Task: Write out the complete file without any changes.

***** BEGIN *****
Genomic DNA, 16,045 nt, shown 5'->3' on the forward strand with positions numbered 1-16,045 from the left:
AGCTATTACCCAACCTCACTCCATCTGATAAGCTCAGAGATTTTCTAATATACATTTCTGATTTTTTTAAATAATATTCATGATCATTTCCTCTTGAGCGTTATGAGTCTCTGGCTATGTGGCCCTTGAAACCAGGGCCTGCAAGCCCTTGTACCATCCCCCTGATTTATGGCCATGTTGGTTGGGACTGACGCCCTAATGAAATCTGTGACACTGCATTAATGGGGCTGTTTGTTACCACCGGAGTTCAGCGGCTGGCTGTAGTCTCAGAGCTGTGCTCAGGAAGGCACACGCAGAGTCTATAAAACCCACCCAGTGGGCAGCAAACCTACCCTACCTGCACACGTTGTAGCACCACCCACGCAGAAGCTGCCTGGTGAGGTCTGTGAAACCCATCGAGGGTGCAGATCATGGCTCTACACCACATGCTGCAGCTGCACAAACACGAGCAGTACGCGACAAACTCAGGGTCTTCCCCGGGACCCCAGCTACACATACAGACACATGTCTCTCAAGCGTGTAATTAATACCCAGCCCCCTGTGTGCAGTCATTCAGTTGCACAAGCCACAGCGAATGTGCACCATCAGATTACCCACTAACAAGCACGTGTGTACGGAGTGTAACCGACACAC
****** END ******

Genomic DNA, 16,045 nt, shown 5'->3' on the forward strand with positions numbered 1-16,045 from the left:
AGCTATTACCCAACCTCACTCCATCTGATAAGCTCAGAGATTTTCTAATATACATTTCTGATTTTTTTAAATAATATTCATGATCATTTCCTCTTGAGCGTTATGAGTCTCTGGCTATGTGGCCCTTGAAACCAGGGCCTGCAAGCCCTTGTACCATCCCCCTGATTTATGGCCATGTTGGTTGGGACTGACGCCCTAATGAAATCTGTGACACTGCATTAATGGGGCTGTTTGTTACCACCGGAGTTCAGCGGCTGGCTGTAGTCTCAGAGCTGTGCTCAGGAAGGCACACGCAGAGTCTATAAAACCCACCCAGTGGGCAGCAAACCTACCCTACCTGCACACGTTGTAGCACCACCCACGCAGAAGCTGCCTGGTGAGGTCTGTGAAACCCATCGAGGGTGCAGATCATGGCTCTACACCACATGCTGCAGCTGCACAAACACGAGCAGTACGCGACAAACTCAGGGTCTTCCCCGGGACCCCAGCTACACATACAGACACATGTCTCTCAAGCGTGTAATTAATACCCAGCCCCCTGTGTGCAGTCATTCAGTTGCACAAGCCACAGCGAATGTGCACCATCAGATTACCCACTAACAAGCACGTGTGTACGGAGTGTAACCGACACAC